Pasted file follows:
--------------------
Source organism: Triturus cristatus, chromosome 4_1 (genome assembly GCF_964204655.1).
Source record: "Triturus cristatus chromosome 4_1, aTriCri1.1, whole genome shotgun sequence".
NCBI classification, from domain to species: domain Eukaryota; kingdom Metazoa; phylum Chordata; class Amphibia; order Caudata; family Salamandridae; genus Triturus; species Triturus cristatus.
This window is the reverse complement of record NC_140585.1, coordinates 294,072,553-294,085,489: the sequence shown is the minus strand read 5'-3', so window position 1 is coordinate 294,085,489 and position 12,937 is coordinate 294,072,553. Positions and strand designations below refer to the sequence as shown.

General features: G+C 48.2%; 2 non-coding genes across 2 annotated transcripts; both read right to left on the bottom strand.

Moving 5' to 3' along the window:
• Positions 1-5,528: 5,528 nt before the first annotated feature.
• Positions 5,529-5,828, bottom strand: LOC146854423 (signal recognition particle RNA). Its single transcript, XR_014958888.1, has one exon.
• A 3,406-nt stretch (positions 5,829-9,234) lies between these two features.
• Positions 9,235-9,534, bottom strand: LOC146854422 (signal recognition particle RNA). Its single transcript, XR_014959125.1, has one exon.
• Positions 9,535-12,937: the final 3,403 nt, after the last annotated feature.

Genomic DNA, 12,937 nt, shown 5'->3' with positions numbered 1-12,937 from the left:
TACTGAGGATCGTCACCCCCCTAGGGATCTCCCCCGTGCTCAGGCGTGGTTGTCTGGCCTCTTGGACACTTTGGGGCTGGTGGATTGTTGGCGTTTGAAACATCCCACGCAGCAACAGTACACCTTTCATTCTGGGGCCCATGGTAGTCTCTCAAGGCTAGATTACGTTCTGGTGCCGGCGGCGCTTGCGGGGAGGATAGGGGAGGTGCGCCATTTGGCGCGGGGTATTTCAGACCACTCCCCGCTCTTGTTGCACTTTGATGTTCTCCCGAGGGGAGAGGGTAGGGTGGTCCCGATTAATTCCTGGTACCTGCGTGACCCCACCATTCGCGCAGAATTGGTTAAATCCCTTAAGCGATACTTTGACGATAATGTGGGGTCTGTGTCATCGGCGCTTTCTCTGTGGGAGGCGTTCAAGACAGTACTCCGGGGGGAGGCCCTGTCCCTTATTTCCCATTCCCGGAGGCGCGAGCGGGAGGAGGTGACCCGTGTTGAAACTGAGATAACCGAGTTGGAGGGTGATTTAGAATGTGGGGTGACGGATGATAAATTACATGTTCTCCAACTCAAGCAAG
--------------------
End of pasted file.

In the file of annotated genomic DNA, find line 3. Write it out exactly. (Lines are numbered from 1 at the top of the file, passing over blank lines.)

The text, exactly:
NCBI classification, from domain to species: domain Eukaryota; kingdom Metazoa; phylum Chordata; class Amphibia; order Caudata; family Salamandridae; genus Triturus; species Triturus cristatus.